Winbrook moved for summary judgment and also moved for a protective order to bar discovery by USLIC. A different Superior Court judge concluded that the existence of a claim for misrepresentation was conclusively established in the previous action and that the claim fell within the coverage provisions of the policy. She granted the motion for a protective order, reasoning that the sole purpose of USLIC’s discovery requests was to “marshal additional evidence in support of its position that the insureds are properly liable under a theory of breach of contract, not negligent misrepresentation,” and that because that claim was barred by the default, discovery was not warranted. Finally she determined that there was a genuine dispute of material fact as to the applicability of exclusion C and denied summary judgment.
The summary judgment order was silent as to discovery regarding exclusion C, and neither party sought discovery regarding exclusion C. Rather, Winbrook filed a request for reconsideration of the summary judgment as to the applicability of exclusion C, and USLIC filed a cross motion for summary judgment. Winbrook provided additional affidavits in support of the motion for reconsideration and supplied the record supporting the default judgment. In opposing Winbrook’s motion to reconsider and in supporting its own cross motion for summary judgment, USLIC relied exclusively on materials submitted by Winbrook.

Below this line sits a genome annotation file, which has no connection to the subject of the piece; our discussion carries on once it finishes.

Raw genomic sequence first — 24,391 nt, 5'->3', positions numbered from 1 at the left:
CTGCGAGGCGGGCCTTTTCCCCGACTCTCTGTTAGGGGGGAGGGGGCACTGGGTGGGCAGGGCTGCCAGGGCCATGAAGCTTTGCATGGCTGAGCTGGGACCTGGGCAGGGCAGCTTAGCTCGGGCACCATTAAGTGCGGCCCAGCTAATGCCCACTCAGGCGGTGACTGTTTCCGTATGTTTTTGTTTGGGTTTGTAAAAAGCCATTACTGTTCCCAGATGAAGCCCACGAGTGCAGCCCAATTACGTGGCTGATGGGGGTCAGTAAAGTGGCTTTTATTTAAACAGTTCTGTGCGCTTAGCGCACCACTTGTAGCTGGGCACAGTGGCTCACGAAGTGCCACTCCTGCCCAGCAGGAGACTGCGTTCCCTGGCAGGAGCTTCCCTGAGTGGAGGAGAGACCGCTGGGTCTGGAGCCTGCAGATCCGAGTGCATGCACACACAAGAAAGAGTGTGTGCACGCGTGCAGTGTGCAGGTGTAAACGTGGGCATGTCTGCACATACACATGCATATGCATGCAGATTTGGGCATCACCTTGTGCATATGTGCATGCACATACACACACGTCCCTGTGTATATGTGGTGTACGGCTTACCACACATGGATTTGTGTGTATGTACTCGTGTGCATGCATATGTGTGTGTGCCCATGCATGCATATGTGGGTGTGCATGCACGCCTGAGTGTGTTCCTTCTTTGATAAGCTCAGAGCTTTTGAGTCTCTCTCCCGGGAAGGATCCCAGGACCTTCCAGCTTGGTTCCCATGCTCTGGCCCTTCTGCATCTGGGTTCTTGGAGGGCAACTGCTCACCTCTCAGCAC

On the basis of the record as supplemented, a third judge of the Superior Court ruled that coverage was barred by exclusion C because the insureds had reaped a gain “in fact,” that is, an advantage or an opportunity to profit. The third judge concluded that the insured had secured an advantage or opportunity, to wit, an extension of credit from Winbrook by persuading Winbrook to work without payment. As a result, the judge ordered the entry of summary judgment in favor of USLIC. Winbrook appealed.